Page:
US refutes reports, insists drone strikes are legitimate

Updated October 22, 2013

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White House spokesman Jay Carney. — File Photo by AP
White House spokesman Jay Carney. — File Photo by AP

WASHINGTON: The United States on Tuesday denied its drone strikes in Yemen and Pakistan and elsewhere infringed international law and said it did all it could to avoid civilian casualties.

The comments followed the publication of reports on the US drone war by two human rights groups, and came a day before Prime Minister Nawaz Sharif is expected to bring up concerns about the US tactic at the White House talks with President Barrack Obama.

“We are reviewing these reports carefully,” White House spokesman Jay Carney said. “To the extent these reports claim that the US has acted contrary to international law, we would strongly disagree.”

“The administration has repeatedly emphasised the extraordinary care that we take to make sure counter-terrorism actions are in accordance with all applicable law.”

Carney also said that by deciding to use drone aircraft against terror suspects, rather than sending in troops or using other weapons, Washington was “choosing the course of action least likely to result in the loss of innocent life.”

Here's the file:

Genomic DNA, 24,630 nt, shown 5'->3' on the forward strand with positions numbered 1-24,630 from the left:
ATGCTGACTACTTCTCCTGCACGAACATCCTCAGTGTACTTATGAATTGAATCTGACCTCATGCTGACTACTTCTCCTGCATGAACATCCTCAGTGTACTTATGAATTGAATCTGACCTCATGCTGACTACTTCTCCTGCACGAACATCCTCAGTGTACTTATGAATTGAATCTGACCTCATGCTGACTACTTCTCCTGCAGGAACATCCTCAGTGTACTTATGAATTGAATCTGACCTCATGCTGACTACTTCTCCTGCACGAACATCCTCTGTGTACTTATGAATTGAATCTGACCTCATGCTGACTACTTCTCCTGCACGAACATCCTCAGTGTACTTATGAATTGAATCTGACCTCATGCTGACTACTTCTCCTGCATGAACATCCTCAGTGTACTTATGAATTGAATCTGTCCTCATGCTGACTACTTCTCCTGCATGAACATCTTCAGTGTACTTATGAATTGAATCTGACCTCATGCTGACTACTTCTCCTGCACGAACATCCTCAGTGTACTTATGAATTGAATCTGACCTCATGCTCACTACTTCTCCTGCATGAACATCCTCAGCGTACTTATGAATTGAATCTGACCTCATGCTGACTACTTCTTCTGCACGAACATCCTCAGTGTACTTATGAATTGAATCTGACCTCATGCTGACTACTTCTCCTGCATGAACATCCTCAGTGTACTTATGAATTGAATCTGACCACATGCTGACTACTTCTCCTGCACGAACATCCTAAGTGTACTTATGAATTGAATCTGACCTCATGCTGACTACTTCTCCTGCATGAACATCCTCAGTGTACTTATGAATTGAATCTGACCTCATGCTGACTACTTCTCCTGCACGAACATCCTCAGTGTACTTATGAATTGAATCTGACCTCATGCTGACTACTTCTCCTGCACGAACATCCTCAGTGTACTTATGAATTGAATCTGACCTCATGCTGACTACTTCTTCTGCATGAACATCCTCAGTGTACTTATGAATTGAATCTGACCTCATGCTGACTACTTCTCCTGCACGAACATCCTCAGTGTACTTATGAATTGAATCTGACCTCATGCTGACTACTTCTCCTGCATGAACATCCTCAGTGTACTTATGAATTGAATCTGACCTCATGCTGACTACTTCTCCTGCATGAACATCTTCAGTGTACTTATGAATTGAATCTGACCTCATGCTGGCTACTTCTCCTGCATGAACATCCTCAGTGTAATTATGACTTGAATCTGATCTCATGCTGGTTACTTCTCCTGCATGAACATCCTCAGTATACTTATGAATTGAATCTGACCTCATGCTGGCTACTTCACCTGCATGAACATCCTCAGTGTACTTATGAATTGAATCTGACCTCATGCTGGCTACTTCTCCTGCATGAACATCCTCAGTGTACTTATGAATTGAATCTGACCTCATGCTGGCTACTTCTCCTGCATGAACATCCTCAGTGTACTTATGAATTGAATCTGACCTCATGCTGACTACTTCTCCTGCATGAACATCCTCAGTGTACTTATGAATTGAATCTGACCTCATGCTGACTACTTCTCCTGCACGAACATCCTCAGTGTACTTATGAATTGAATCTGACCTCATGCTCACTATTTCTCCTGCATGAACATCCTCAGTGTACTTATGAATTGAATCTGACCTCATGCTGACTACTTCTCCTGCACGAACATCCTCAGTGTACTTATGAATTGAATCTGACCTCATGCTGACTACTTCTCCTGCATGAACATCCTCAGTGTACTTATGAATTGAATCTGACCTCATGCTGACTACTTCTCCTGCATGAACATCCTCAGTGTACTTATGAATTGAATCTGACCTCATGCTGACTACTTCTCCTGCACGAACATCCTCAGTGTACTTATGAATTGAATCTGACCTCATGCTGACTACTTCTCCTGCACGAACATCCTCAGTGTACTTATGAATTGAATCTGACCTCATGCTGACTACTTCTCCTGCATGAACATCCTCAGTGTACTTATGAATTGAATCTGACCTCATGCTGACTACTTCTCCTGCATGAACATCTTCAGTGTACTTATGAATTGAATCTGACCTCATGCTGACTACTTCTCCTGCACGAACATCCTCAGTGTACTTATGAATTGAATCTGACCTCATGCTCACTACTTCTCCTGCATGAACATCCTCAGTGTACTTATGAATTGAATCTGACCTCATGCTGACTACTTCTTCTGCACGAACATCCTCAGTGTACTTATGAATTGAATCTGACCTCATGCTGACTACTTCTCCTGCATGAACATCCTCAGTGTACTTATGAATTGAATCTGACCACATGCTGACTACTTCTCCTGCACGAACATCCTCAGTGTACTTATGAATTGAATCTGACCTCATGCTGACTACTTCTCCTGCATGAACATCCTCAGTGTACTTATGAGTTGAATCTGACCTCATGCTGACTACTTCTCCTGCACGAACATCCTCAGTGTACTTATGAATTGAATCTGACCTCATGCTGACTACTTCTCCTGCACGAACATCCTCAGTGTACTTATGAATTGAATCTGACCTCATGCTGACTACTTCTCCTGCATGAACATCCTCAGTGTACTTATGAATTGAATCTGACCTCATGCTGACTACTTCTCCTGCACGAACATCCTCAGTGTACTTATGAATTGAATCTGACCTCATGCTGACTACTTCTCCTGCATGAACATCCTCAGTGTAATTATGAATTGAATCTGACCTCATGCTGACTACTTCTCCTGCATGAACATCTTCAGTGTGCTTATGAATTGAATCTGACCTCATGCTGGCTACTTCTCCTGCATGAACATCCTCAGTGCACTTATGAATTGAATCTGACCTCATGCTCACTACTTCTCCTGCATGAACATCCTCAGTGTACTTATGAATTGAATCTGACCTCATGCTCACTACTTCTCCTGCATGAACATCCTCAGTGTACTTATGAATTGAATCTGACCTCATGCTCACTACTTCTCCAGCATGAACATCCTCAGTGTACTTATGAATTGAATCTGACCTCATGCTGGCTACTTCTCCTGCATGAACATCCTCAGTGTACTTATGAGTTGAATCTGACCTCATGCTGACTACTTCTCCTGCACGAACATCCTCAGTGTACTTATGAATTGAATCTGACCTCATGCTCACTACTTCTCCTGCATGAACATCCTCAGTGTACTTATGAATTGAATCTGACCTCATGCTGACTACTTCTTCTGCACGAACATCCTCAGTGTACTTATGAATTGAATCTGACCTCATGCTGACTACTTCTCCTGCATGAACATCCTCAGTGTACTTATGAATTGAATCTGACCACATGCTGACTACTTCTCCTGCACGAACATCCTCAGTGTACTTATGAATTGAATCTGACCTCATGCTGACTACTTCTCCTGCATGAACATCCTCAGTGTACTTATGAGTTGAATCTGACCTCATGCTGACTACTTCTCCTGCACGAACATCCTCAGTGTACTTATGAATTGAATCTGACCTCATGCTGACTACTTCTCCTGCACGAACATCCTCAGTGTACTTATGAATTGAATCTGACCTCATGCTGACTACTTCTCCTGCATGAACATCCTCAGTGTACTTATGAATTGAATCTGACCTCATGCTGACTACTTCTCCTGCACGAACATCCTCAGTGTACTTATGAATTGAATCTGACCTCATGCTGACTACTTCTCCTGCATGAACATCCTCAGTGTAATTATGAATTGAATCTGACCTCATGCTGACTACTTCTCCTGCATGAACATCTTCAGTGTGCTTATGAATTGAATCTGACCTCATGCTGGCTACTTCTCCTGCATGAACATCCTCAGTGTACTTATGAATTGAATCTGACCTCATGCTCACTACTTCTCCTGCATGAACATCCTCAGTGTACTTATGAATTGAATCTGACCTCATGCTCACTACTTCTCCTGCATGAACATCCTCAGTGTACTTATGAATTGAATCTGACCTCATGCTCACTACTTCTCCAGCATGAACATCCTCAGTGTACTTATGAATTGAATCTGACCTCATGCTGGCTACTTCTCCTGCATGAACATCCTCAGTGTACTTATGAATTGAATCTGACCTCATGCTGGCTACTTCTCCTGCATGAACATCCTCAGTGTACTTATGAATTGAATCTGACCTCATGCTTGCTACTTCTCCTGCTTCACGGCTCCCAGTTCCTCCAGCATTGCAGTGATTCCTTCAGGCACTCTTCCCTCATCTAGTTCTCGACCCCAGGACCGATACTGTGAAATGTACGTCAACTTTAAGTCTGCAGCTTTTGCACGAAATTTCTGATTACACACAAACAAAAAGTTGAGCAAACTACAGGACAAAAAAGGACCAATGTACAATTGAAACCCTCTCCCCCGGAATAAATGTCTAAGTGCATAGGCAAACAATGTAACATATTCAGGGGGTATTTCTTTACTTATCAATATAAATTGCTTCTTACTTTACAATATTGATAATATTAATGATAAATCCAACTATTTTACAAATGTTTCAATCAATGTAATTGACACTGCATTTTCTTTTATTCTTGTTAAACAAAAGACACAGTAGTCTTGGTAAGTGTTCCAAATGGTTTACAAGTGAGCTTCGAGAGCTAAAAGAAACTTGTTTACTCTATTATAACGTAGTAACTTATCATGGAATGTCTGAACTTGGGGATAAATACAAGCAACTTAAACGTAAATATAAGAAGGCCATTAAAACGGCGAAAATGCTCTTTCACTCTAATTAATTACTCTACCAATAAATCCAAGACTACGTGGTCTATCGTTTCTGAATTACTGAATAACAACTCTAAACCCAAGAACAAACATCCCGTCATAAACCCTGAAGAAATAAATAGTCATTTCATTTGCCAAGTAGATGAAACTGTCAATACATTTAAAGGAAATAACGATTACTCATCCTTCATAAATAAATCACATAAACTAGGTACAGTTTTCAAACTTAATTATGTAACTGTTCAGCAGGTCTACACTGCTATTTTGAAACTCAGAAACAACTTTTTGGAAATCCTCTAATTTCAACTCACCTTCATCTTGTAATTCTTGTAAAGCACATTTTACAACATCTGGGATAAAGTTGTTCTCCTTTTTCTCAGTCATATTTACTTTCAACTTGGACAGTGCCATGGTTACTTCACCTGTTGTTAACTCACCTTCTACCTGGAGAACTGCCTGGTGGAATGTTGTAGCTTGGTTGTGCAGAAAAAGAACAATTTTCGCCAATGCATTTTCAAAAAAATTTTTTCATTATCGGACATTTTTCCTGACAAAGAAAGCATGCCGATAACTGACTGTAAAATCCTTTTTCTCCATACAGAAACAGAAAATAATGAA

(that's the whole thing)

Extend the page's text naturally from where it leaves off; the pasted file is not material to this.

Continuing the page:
Earlier, Amnesty International and Human Rights Watch unveiled reports detailing civilian casualties in a number of US operations in Pakistan and Yemen.

Human Rights Watch and Amnesty International are jointly calling on the US Congress to fully investigate the cases the two organisations have documented as well as other potentially unlawful strikes, and to disclose any evidence of human rights violations to the public.

Those responsible for unlawful killings should be appropriately disciplined or prosecuted, they demanded.

The groups called on President Obama to provide a full legal rationale for targeted killings in Yemen, Pakistan and elsewhere.